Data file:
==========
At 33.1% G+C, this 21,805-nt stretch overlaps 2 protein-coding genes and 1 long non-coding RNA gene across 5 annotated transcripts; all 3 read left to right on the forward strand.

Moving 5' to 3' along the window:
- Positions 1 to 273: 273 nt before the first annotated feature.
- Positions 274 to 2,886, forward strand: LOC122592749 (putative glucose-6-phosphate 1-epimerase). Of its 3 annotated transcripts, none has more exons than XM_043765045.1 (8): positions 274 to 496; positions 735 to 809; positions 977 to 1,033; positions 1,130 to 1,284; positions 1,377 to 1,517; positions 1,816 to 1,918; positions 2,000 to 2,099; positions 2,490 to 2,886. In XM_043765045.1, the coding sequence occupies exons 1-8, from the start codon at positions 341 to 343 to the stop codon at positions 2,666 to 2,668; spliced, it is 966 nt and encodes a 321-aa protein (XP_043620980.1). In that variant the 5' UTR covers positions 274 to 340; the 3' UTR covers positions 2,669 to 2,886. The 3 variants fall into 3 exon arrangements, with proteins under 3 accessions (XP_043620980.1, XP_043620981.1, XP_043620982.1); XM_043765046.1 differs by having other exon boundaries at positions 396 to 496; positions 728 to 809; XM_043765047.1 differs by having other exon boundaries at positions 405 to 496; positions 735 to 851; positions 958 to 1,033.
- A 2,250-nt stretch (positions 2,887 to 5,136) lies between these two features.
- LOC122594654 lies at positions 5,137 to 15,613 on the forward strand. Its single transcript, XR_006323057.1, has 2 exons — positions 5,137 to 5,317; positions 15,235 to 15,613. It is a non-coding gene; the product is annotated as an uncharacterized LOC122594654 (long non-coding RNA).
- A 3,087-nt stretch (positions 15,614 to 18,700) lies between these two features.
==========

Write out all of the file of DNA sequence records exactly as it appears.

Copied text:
At 33.1% G+C, this 21,805-nt stretch overlaps 2 protein-coding genes and 1 long non-coding RNA gene across 5 annotated transcripts; all 3 read left to right on the forward strand.

Moving 5' to 3' along the window:
- Positions 1 to 273: 273 nt before the first annotated feature.
- Positions 274 to 2,886, forward strand: LOC122592749 (putative glucose-6-phosphate 1-epimerase). Of its 3 annotated transcripts, none has more exons than XM_043765045.1 (8): positions 274 to 496; positions 735 to 809; positions 977 to 1,033; positions 1,130 to 1,284; positions 1,377 to 1,517; positions 1,816 to 1,918; positions 2,000 to 2,099; positions 2,490 to 2,886. In XM_043765045.1, the coding sequence occupies exons 1-8, from the start codon at positions 341 to 343 to the stop codon at positions 2,666 to 2,668; spliced, it is 966 nt and encodes a 321-aa protein (XP_043620980.1). In that variant the 5' UTR covers positions 274 to 340; the 3' UTR covers positions 2,669 to 2,886. The 3 variants fall into 3 exon arrangements, with proteins under 3 accessions (XP_043620980.1, XP_043620981.1, XP_043620982.1); XM_043765046.1 differs by having other exon boundaries at positions 396 to 496; positions 728 to 809; XM_043765047.1 differs by having other exon boundaries at positions 405 to 496; positions 735 to 851; positions 958 to 1,033.
- A 2,250-nt stretch (positions 2,887 to 5,136) lies between these two features.
- LOC122594654 lies at positions 5,137 to 15,613 on the forward strand. Its single transcript, XR_006323057.1, has 2 exons — positions 5,137 to 5,317; positions 15,235 to 15,613. It is a non-coding gene; the product is annotated as an uncharacterized LOC122594654 (long non-coding RNA).
- A 3,087-nt stretch (positions 15,614 to 18,700) lies between these two features.